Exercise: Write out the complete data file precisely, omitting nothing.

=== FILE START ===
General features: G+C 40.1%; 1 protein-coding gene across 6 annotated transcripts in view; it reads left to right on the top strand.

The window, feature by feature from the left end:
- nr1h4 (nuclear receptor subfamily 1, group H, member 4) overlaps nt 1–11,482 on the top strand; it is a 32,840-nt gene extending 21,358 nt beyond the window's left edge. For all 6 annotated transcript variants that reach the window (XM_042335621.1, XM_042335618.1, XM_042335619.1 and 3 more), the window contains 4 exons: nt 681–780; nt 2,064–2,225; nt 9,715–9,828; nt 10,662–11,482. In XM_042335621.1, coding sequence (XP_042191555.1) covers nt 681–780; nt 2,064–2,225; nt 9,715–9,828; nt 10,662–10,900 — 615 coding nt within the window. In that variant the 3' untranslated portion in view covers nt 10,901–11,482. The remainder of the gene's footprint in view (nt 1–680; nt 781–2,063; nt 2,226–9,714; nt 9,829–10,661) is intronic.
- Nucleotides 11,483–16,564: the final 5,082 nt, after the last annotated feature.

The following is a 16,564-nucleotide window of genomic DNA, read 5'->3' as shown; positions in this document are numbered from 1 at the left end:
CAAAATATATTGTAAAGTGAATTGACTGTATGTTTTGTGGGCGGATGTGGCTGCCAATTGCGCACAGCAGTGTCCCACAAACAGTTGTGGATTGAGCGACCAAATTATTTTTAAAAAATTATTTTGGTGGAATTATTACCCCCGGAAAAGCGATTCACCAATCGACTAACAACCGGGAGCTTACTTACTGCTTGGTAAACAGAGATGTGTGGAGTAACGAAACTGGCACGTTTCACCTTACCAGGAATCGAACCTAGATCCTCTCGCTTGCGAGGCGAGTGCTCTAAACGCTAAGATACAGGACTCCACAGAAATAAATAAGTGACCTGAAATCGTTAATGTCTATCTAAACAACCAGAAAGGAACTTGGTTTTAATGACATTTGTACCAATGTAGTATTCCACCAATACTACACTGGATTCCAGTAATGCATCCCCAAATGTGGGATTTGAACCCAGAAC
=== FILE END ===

General features: G+C 40.1%; 1 protein-coding gene across 6 annotated transcripts in view; it reads left to right on the top strand.

The window, feature by feature from the left end:
- nr1h4 (nuclear receptor subfamily 1, group H, member 4) overlaps nt 1–11,482 on the top strand; it is a 32,840-nt gene extending 21,358 nt beyond the window's left edge. For all 6 annotated transcript variants that reach the window (XM_042335621.1, XM_042335618.1, XM_042335619.1 and 3 more), the window contains 4 exons: nt 681–780; nt 2,064–2,225; nt 9,715–9,828; nt 10,662–11,482. In XM_042335621.1, coding sequence (XP_042191555.1) covers nt 681–780; nt 2,064–2,225; nt 9,715–9,828; nt 10,662–10,900 — 615 coding nt within the window. In that variant the 3' untranslated portion in view covers nt 10,901–11,482. The remainder of the gene's footprint in view (nt 1–680; nt 781–2,063; nt 2,226–9,714; nt 9,829–10,661) is intronic.
- Nucleotides 11,483–16,564: the final 5,082 nt, after the last annotated feature.

The following is a 16,564-nucleotide window of genomic DNA, read 5'->3' as shown; positions in this document are numbered from 1 at the left end:
CAAAATATATTGTAAAGTGAATTGACTGTATGTTTTGTGGGCGGATGTGGCTGCCAATTGCGCACAGCAGTGTCCCACAAACAGTTGTGGATTGAGCGACCAAATTATTTTTAAAAAATTATTTTGGTGGAATTATTACCCCCGGAAAAGCGATTCACCAATCGACTAACAACCGGGAGCTTACTTACTGCTTGGTAAACAGAGATGTGTGGAGTAACGAAACTGGCACGTTTCACCTTACCAGGAATCGAACCTAGATCCTCTCGCTTGCGAGGCGAGTGCTCTAAACGCTAAGATACAGGACTCCACAGAAATAAATAAGTGACCTGAAATCGTTAATGTCTATCTAAACAACCAGAAAGGAACTTGGTTTTAATGACATTTGTACCAATGTAGTATTCCACCAATACTACACTGGATTCCAGTAATGCATCCCCAAATGTGGGATTTGAACCCAGAAC